Cerambycidae is one of the richest families in beetles, which includes 35,000 catalogued species distributed throughout the world (Grimaldi & Engel 2005). The number of cerambycid species reported from India is 1,500 (Beeson 1941; Breuning 1960–62, 1963a, 1963b, 1964, 1965, 1966). Aeolesthes is one of the large genera of the Cerambycidae with 31 species from different parts of the world. There are 6 Aeolesthes species in the Indian subcontinent, but these species are well distributed in the oriental region. These 6 species are: Aeolesthes holosericea Fab., Aeolesthes basicornis Gahan, Aeolesthes sinensis Gahan, Aeolesthes induta Newman, Aeolesthes indicola Bates and Aeolesthes sarta Solsky. Mature reproductive forms range from 20 to 44 mm in length and 6 to 13 mm in width and they are usually dark brown and reddish brown (Gahan 1906). Among these 6 species of longhorn beetle, A. holosricea, A. sarta, A. indicola and A. induta have attained pest status in the natural and artificial stands. The host plants in the Indian subcontinent area as follows: A. indicola feeds and reproduces on Salix spp. (Malpighiales: Salicaceae), and A. induta breeds in the wood of satinwood, Chloroxylon swietenia DC (Sapindales: Rutaceae), and the bridal couch plant, Hymenodictyon excelsum (Roxb.) Wall. (Gentianales: Rubiaceae) (Beeson, 1941).
Aeolesthes holosericea and A. sarta are the most injurious species in the Indian forests. Aeolesthes sarta is known to feed on the 15 different plant species. Aeolesthes holosericea feeds on 45 different plant species in the forest area of India. These host plants are presented in Table 1 (Beeson 1941, Mamlayya et al. 2009).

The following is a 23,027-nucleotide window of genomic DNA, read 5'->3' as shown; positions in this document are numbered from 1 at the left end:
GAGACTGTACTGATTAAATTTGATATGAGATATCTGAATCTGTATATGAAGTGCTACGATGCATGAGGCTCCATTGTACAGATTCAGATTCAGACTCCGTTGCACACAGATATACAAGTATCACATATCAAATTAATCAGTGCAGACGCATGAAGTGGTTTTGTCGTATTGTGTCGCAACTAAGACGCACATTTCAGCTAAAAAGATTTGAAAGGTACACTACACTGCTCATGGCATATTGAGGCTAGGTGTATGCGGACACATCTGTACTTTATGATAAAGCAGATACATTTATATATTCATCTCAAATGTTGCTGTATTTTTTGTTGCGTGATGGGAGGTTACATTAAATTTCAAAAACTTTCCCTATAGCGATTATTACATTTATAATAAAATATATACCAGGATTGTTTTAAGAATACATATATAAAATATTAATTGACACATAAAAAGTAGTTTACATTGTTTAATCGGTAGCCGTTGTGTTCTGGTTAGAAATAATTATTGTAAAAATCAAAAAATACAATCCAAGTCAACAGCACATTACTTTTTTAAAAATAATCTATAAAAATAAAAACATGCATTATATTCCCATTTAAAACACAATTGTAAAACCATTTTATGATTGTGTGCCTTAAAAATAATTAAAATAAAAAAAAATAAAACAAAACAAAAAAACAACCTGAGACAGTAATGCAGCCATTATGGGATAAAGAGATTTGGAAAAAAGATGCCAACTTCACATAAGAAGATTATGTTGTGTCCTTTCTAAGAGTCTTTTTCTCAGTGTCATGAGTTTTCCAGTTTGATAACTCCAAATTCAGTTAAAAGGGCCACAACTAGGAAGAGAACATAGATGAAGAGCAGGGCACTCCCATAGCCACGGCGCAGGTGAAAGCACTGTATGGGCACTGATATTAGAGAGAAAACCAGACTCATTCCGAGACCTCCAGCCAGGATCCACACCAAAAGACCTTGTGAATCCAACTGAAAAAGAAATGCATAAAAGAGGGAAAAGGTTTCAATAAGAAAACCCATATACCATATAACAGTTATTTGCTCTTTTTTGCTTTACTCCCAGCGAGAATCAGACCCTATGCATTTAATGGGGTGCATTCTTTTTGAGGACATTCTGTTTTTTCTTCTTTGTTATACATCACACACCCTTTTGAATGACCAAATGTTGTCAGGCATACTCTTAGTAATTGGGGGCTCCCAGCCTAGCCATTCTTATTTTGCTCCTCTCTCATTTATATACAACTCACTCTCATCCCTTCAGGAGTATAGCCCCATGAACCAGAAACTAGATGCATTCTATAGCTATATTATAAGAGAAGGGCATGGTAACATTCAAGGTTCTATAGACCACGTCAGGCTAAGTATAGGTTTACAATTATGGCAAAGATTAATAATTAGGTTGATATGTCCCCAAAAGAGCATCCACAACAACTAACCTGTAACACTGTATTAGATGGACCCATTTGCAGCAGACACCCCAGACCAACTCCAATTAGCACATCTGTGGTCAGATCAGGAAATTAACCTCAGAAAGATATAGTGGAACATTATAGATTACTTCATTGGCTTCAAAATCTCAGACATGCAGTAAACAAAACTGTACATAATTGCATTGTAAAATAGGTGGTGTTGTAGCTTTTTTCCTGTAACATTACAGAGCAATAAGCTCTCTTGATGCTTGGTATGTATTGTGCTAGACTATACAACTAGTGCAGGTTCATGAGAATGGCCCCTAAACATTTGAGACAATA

Detailed information is available on the biological requirements of the A. holosericea along with its host range and distribution within Indian subcontinent (Gahan 1906; Stebbing 1914; Khan & Khan 1942). The grubs of A. holosericea are known to damage healthy green trees, sickly standing trees and even freshly felled trees (Stebbing 1914). Beeson (1941) reported that A. holosericea has an annual life cycle under favorable conditions but in an unfavorable environment some may survive and complete 1 generation in 2 yr. Khan & Khan (1942) studied the bionomics of A. holosericea and reported that it requires 2 yr and 7½ months to 3 yr to complete a single generation.
Khan & Khan (1942) found that the egg of A. holosericea was about 2 -25 mm long and 1–0 mm wide; being broad, elliptical, and tapering towards either edge. Full-grown larvae measured 75 mm in length and 13.5 mm. in breadth, and they were yellow in color. The pupae were yellow in color and measured 42 mm long and 35 mm wide. The adult female measured 32 mm in length and 10 mm in breadth. The size male was slightly smaller than the female (Khan & Khan, 1942).
Aeolesthes holosericea occurs in greater part of India according to availability of host plants. Regupathy et al. (1995) reported it on Acacia chundra (Rottler) Willd. (Fabales: Faaceae). Makihara et al. (2008) reported that A. holosericea is distributed throughout Sri Lanka, India, Pakistan, South China, Hainan, Thailand, Malaysia, Indonesia and Laos, and recorded it on 46 different plant species. Prakash et al. (2010) studied its population dynamics in arjun (Terminalia arjuna (Roxb.) Wight & Arn.; Myrtales: Combretaceae) ecosystem of Andhra Pradesh. They added that this species shows peak abundance in the month of Dec.